0
$\begingroup$

Is it possible to create a set of complex orthogonal sinusoids using FFT or IFFT In other words a kind of "Multiple Frequency Shift Keying" using multiple sinusoids that are created with a fourier transform ( FFT or IFFT) and where one frequency is sent at a time?

$\endgroup$
0
$\begingroup$

Yes, basically this is OFDM with an on/off constellation for each subcarrier instead of a QAM constellation as often used. So you would map your data to FFT values (each FFT bin is either 1 or 0), then take the IFFT to create the transmit waveform, with the cyclic prefix etc as in standard OFDM implementations.

$\endgroup$
  • $\begingroup$ I would think of this more as an OFDM - OOK approach (On/Off keying) rather than frequency shift keying since we typically think of each frequency bin in the FFT as its own sub-carrier. I guess you could instead call the frequency between two bins as a subcarrier and use 2 bins for the modulation as a true FSK signal. The result is the same it is just a matter of how you want to map the data and how you want to conceptualize what you are doing. Either of these approaches would be unusual so likely more a point of fun discussion. $\endgroup$ – Dan Boschen Oct 21 '18 at 13:03
  • $\begingroup$ I don't see the advantage of using an OOK approach vs the closest alternative of BPSK for transmitting one bit/symbol; we would choose BPSK (or QPSK) over a typical QAM mapping when consideration is more toward power efficiency vs spectral efficiency. $\endgroup$ – Dan Boschen Oct 21 '18 at 13:05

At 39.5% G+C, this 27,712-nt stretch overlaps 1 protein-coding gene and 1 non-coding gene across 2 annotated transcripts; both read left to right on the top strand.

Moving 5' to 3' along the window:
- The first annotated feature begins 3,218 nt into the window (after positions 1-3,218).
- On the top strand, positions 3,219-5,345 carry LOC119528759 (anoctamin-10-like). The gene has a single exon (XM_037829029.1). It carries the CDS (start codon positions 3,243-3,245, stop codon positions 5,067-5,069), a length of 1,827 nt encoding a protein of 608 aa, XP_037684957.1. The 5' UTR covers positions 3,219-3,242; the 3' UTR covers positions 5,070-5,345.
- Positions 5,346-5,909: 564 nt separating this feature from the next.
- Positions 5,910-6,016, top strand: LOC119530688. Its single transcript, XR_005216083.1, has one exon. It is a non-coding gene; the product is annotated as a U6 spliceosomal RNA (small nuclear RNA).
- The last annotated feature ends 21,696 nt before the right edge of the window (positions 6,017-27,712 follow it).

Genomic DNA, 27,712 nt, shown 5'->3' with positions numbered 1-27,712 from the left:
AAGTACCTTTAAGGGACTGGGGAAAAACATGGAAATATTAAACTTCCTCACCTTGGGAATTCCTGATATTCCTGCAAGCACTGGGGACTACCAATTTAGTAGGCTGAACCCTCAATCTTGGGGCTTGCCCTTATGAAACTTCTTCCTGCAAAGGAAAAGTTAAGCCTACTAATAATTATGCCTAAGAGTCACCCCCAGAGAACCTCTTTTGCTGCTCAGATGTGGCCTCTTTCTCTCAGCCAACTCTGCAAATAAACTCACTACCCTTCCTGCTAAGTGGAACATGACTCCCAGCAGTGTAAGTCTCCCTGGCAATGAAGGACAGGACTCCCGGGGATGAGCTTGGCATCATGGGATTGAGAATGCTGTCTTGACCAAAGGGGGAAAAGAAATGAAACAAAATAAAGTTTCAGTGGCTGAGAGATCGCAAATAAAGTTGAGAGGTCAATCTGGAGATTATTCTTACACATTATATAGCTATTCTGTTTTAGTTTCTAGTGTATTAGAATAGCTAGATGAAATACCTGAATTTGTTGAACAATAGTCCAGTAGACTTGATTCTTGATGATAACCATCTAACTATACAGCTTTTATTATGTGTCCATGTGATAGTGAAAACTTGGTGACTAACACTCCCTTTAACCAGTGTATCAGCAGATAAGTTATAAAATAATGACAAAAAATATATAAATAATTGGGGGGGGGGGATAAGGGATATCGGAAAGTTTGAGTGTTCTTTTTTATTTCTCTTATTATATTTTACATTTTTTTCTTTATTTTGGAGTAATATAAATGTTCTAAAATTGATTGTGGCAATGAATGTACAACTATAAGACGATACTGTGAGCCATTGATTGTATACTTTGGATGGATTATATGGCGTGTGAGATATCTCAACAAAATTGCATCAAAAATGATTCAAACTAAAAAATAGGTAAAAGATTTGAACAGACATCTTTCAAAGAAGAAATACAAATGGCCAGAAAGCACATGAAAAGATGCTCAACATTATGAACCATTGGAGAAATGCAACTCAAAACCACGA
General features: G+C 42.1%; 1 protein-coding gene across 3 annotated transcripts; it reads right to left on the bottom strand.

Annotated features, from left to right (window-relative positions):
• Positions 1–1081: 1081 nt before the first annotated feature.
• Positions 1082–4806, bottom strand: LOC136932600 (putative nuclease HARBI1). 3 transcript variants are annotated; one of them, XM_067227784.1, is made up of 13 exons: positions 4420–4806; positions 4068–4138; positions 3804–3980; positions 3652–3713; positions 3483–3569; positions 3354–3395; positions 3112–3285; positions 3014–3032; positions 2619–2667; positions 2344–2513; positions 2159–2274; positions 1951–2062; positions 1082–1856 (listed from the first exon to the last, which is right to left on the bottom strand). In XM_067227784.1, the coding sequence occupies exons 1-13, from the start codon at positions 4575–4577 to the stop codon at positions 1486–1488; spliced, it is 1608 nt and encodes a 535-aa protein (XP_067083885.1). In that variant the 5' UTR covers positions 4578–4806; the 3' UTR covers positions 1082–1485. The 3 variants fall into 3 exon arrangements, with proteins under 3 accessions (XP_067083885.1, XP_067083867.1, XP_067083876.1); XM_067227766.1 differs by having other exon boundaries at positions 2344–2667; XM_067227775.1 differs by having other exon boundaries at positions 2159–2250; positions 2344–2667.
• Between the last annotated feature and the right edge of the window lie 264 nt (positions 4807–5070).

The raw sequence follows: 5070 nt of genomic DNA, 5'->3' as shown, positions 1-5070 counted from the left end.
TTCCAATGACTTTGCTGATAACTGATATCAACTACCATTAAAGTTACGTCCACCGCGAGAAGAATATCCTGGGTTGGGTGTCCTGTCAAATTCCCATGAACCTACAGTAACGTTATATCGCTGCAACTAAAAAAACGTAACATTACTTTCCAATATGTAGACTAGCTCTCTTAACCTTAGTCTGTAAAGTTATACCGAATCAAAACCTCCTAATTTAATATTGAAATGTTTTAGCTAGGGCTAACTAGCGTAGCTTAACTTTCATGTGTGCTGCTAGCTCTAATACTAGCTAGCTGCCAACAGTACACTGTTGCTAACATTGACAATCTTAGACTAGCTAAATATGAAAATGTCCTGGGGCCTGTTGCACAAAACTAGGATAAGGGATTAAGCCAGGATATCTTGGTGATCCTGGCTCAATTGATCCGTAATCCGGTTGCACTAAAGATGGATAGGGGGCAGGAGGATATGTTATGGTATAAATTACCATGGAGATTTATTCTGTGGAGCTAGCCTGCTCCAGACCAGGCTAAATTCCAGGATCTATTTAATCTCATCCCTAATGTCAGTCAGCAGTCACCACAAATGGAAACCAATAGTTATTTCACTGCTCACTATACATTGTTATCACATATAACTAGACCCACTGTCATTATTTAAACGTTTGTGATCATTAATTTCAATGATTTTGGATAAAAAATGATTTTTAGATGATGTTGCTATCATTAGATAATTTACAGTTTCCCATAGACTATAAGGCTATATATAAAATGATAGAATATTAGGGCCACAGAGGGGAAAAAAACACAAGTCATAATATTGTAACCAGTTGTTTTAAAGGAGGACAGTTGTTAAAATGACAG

• $\begingroup$ I would want to think that sending one sinusoid at a time has certain advantages especially in a situation where data rate is very low and where orthogonality is needed so that a receiver can distinguish between one sinusoid and another one since every sinusoid is carrying a different kind of information (without being modulated, but by means of a look up table known for the transmitter and the receiver) so when the receiver FFT's the incoming signal (it has been IFFT'd at the transmit) only the sinusoid that was sent will pop up $\endgroup$ – Hatem Tawfik Oct 21 '18 at 17:29
  • $\begingroup$ I am not sure I completely follow, do you think that if we sent ALL the sub-carriers at the same time the receiver could not distinguish them? They are orthogonal and therefore we can transmit them simultaneously and the receiver can distinguish each. Further when we decide to use multiple options for the symbol in the subcarrier, we still are only transmitting one of those symbols at a time- within that subcarrier. So first thing to be clear on, we can send ALL the subcarriers at the same time- that is no issue in a linear channel. $\endgroup$ – Dan Boschen Oct 21 '18 at 17:50
  • $\begingroup$ So for a "BPSK" subcarrier, you decide to either send +1 or -1 corresponding to bit 1 or bit 0. So if I wanted to send the sequence 10110, the FFT coefficients would be 1 -1 1 1 -1. What specifically are you proposing to send instead in this case? Five separate FFT blocks one at a time? What would they be? $\endgroup$ – Dan Boschen Oct 21 '18 at 17:54

Your Answer

By clicking “Post Your Answer”, you agree to our terms of service, privacy policy and cookie policy

Not the answer you're looking for? Browse other questions tagged or ask your own question.